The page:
How The Boeing 747 Transformed Flying From London

Concluding our series on the Boeing 747, how it transformed flying from London bringing new airlines, new routes and reducing journey times.

London Air Travel » British Airways » British Airways Boeing 747 » How The Boeing 747 Transformed Flying From London

British Airways Boeing 747, Phoenix Sky Harbor International Airport
British Airways Boeing 747, Phoenix Sky Harbor International Airport (Image Credit: British Airways)

Concluding our series on the story of the Boeing 747 at BA, here’s a broader look at how the aircraft transformed flying from London over the past 50 years.

The 747 Brought New Airlines To London

Air New Zealand, Avianca, Cathay Pacific, Braniff International (aided by deregulation of the US market) and Virgin Atlantic all launched their first services from London with the Boeing 747.

As you can see from Air New Zealand advert below it, as many airlines did, likened the Boeing 747 to a flying hotel.

Air New Zealand, London Gatwick - Auckland, August 1982
Air New Zealand, Boeing 747 London Gatwick – Auckland, August 1982
Avianca, London Gatwick - Bogota, via Madrid & Barranquilla, May 1978
Avianca, Boeing 747 London Gatwick – Bogota, via Madrid & Barranquilla, May 1978
Braniff International, London Gatwick - Dallas / Fort Worth, February 1978
Braniff International, London Gatwick – Dallas / Fort Worth, February 1978

Airlines Could Compete On Speed

The airline industry has a dirty secret.

For all the differences between airlines on cabins and inflight service, they all buy the same aircraft from the same two manufacturers. Time is the most precious commodity of all. You may have a choice of five airlines to fly you from London Heathrow to New York, but not one can take you there any more faster than the others.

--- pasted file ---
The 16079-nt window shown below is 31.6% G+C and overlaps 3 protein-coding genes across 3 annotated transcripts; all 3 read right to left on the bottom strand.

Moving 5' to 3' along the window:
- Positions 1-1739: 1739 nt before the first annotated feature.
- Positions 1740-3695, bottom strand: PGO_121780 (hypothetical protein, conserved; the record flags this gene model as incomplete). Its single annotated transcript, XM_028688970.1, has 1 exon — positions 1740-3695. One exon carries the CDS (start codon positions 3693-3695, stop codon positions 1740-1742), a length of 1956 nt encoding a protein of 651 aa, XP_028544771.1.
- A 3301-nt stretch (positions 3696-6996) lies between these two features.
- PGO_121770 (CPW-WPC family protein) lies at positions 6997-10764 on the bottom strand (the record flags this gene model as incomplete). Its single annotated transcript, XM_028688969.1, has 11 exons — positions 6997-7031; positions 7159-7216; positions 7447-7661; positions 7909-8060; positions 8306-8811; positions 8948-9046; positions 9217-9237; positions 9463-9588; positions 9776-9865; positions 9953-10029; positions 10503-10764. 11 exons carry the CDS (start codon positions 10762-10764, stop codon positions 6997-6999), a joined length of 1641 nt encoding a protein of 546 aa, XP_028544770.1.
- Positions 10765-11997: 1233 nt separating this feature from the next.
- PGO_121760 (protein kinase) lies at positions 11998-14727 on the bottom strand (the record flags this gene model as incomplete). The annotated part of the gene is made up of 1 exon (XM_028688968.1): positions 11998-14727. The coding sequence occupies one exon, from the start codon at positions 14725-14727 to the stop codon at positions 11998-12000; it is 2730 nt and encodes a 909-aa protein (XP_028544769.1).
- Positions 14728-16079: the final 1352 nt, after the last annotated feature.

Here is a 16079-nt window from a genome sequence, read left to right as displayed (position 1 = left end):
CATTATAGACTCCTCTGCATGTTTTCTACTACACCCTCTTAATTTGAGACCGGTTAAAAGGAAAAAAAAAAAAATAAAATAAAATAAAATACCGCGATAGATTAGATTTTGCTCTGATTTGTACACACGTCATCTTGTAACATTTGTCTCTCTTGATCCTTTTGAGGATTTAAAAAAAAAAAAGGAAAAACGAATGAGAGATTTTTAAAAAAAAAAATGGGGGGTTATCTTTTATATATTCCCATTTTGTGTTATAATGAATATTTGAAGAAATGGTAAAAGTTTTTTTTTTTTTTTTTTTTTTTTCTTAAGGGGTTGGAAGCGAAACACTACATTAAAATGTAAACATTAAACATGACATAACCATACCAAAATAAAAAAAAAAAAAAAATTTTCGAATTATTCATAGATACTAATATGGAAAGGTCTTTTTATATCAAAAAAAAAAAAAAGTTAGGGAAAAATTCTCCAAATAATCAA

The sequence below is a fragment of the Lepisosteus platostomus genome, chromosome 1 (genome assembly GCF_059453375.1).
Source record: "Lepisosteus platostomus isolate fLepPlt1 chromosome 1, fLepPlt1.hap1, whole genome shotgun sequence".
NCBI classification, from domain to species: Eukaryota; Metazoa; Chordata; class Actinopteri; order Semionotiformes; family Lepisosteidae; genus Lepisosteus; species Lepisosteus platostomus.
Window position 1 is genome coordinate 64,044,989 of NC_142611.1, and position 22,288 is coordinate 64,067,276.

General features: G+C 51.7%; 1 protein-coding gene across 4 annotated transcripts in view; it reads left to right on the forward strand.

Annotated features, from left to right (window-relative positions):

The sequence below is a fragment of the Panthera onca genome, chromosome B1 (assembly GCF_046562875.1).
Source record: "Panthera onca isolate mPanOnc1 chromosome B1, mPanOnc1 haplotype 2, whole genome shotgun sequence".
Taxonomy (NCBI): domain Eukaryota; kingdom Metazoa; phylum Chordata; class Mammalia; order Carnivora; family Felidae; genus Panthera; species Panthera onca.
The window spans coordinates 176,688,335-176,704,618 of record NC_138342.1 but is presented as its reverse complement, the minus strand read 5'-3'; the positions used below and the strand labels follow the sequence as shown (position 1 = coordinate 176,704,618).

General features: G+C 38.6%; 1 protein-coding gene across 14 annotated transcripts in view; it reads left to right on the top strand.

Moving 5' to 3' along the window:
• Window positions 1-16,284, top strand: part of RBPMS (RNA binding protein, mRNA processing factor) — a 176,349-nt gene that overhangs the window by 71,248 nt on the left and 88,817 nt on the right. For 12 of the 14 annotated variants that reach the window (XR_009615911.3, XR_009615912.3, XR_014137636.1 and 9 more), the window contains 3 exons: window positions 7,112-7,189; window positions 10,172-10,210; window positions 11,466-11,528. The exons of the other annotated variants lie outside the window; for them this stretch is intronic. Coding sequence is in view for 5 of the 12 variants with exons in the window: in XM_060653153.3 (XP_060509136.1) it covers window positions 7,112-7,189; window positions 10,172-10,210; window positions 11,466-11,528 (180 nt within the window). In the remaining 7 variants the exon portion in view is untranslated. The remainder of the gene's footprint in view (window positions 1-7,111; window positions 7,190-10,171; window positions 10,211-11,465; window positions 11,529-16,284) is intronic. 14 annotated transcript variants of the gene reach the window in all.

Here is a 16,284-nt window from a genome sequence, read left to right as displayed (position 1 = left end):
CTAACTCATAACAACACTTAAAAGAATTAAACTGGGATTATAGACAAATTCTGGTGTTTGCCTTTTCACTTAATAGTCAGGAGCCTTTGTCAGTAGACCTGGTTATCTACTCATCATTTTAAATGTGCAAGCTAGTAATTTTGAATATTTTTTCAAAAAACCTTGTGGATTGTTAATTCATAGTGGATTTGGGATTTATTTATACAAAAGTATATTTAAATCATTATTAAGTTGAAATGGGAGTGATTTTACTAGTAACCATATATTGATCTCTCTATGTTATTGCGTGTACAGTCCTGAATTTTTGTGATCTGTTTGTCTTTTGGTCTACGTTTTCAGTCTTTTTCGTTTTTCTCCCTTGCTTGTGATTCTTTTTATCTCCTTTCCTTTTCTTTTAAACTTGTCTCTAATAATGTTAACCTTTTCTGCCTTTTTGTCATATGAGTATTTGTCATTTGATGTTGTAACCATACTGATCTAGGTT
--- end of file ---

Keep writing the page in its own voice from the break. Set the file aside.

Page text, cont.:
As airlines adopted different models of the Boeing 747 they could genuinely compete on speed as destinations in Asia and South Africa could eventually be reached non-stop. In the early years of the 747, this could often be only on certain days of the week or in one direction.

Pan Am, London Heathrow - West Coast, June 1970
Pan Am, London Heathrow – West Coast, June 1970
Cathay Pacific, London Gatwick Hong Kong, via Bahrain, June 1981
Cathay Pacific, London Gatwick Hong Kong, via Bahrain, June 1981
Japan Airlines, London Heathrow - Tokyo (via Moscow), March 1982
Japan Airlines, London Heathrow – Tokyo (via Moscow), March 1982
South African Airways, Boeing 747 London Heathrow - Johannesburg, May 1975
South African Airways, Boeing 747 London Heathrow – Johannesburg, May 1975

New Airport Infrastructure

In preparation for the 747, many airlines invested in new airport infrastructure. BOAC opened its own terminal at New York JFK, now Terminal 7.

TWA also opened “Flight Wing One” at New York JFK, now demolished.

TWA Terminal, New York JFK, February 1970
TWA Terminal, New York JFK, February 1970

New Cabins

The size of the Boeing 747 did allow airlines to introduce new cabins beyond First Class and economy.

Who deserves credit for this depends on who you ask. Qantas claims to be the first airline to introduce long-haul business class. Virgin Atlantic claims to be first to introduce premium economy.

And that draws our special series on the 747 to a close. Sadly, there are no more airlines operating the Boeing 747 from London airports. It has been usurped by more modern aircraft which, in truth, offer better cabin comfort. But it has hard to envisage the Airbus A380 completing 50 years’ service or the eventual retirement of the Boeing 777 attracting anywhere near the same degree of affection.

© Copyright London Air Travel 2020.

One thought on “How The Boeing 747 Transformed Flying From London”

We welcome any thoughts and comments below: